By going to zero or negative interest rates (ZIRP and NIRP), the true market prices of risk and equity and bond prices were not only distorted, they were largely unknown. The market couldn't function through proper price discovery mechanics. So companies didn't buy new equipment, economic productivity stagnated and the public was so uncertain about the future that, wherever possible, they stopped spending - doing just the opposite of what the central banks said they wanted. ZIRP thus actually caused the very deflation that the central banks were trying to prevent. The policies also turned out to weaken and undermine rather than strengthen commercial bank balance sheets.
Moreover, despite the creation of numerous global yield-chasing asset price bubbles, as stimulated by the central bankers, pension funds and insurance companies could not even come close to meeting their obligations to retirees. As a result, some funds could not be sustained and retirement payouts had to be reduced or entirely eliminated.
There had already by 2016 been lots of hand-wringing about income inequality (e.g., as seen in the presidential election rhetoric). But the cruel truth is that ZIRP or NIRP exacerbated income inequality. Prices for bonds, stocks and real estate bubbled up, while regular-guy incomes could not keep up with "real-feel" inflation.
And while top corporations could borrow all they wanted at near zero rates and could buy back billions of dollars worth of shares with abandon, small businesses were choked. Regulations on top of regulations and wonderful-sounding upward adjusting minimum wages killed jobs and nipped new enterprises in the bud. The $15 an hour minimum wage proposals only accelerated the replacement of people with robots and led to small-business closures.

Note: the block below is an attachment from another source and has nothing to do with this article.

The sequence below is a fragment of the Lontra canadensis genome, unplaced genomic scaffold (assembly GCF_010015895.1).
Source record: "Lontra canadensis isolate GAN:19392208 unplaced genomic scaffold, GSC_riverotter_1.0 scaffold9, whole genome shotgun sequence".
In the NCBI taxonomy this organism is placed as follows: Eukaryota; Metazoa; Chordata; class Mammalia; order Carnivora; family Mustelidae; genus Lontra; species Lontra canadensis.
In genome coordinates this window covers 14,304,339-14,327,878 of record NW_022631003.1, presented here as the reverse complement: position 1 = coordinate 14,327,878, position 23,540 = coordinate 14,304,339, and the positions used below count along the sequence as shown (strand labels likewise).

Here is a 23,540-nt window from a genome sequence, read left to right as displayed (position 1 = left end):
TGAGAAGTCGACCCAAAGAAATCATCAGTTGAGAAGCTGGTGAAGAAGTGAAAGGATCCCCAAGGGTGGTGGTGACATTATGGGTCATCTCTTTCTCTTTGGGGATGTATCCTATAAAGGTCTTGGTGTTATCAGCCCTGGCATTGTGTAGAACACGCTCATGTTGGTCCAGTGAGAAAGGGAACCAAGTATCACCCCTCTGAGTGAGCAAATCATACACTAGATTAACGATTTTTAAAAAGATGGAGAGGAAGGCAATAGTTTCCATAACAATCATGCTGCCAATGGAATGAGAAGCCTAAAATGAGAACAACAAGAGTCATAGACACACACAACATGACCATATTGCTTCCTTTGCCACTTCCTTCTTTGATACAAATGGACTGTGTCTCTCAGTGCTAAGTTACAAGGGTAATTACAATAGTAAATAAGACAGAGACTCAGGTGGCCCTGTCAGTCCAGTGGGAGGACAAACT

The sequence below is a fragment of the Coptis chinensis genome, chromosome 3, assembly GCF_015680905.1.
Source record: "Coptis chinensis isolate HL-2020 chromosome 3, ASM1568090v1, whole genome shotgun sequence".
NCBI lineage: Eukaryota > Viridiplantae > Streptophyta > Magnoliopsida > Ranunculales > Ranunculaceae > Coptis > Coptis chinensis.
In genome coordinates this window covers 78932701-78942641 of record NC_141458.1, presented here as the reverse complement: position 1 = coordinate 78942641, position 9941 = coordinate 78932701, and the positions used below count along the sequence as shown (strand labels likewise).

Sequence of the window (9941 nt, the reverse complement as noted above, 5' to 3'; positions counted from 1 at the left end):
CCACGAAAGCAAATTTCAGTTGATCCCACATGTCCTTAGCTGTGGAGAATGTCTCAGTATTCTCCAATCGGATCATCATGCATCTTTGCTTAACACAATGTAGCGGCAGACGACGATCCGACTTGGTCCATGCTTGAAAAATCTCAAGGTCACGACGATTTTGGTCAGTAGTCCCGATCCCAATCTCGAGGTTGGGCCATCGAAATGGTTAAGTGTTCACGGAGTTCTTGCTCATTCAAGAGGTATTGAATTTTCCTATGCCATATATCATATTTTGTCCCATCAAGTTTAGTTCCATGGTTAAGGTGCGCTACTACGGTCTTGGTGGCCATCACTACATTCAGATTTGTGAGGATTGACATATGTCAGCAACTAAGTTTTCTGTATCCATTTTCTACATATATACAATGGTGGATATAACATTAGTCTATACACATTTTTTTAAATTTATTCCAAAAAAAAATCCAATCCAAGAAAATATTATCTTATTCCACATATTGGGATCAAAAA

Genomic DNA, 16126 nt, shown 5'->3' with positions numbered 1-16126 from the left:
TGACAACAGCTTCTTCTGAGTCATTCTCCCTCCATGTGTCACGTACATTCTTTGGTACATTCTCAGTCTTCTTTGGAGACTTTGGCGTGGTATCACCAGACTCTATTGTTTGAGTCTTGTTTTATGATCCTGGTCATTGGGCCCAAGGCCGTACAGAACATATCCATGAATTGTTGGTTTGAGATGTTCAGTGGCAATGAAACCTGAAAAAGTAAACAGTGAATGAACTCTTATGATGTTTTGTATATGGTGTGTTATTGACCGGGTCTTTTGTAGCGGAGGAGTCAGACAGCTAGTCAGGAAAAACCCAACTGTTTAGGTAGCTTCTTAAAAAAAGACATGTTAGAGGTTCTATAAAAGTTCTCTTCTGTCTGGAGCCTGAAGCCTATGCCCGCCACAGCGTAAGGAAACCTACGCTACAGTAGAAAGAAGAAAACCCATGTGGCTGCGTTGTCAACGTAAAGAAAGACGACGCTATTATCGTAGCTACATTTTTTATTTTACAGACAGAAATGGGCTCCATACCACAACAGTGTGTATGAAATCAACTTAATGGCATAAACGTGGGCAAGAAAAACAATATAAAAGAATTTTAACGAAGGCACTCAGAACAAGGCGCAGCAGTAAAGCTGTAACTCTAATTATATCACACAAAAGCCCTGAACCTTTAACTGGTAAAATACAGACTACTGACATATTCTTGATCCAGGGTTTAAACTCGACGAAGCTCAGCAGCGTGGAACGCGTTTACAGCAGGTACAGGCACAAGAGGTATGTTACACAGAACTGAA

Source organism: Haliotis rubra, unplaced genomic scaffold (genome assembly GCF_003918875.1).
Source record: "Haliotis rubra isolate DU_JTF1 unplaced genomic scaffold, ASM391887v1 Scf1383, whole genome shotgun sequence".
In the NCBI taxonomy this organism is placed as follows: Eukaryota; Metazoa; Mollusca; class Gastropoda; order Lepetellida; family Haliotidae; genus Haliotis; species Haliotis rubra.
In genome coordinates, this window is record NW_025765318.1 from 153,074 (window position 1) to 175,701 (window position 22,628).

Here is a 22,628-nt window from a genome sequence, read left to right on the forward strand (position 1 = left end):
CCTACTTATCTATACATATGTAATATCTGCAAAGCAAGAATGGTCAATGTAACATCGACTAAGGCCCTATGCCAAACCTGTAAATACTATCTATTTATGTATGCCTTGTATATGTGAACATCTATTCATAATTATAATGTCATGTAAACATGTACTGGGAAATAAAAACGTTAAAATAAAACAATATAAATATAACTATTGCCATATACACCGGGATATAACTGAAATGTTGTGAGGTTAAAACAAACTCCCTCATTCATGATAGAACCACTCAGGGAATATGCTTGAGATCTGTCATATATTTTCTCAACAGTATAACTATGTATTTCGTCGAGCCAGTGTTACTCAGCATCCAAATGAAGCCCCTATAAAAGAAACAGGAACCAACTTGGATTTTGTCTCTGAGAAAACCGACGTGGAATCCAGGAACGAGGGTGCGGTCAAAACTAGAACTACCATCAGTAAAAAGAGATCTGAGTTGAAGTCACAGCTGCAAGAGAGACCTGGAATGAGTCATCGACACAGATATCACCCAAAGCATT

Central banks tried hardest of all to avoid debt deflation and the nasty economic consequences that followed. But they only moved the problem further out in time and allowed the debt mountain to grow even larger - in fact well beyond the ability of the major economies to service the obligations out of real economic earnings and cash flows.
The policies clearly didn't work. The ECB ran out of sovereign bonds to buy, the BoJ ended up buying equities, and it is still not known precisely what the PBoC did except for paddling furiously in trying to keep the Shanghai Composite afloat and Chinese real estate from crashing. Central bankers all ended up being powerless to offset the 2017-19 recession, which none of them had anyhow been able to accurately predict.
The WSJ article of June 2021 thus concluded that the world's major central banks were instrumental in wiping out the middle class in the US, Europe and Asia and that it will likely be many years before the world's economies recover.
From mid-2016 onward, it would have thus appeared that the market's upside potential reward was much less than its downside risks. And in retrospect, the best advice at that time would have been to short the S&P 500 (NYSEARCA:SH) or other major market indexes on any and all rallies.
Disclosure: I/we have no positions in any stocks mentioned, and no plans to initiate any positions within the next 72 hours.
I wrote this article myself, and it expresses my own opinions. I am not receiving compensation for it (other than from Seeking Alpha). I have no business relationship with any company whose stock is mentioned in this article.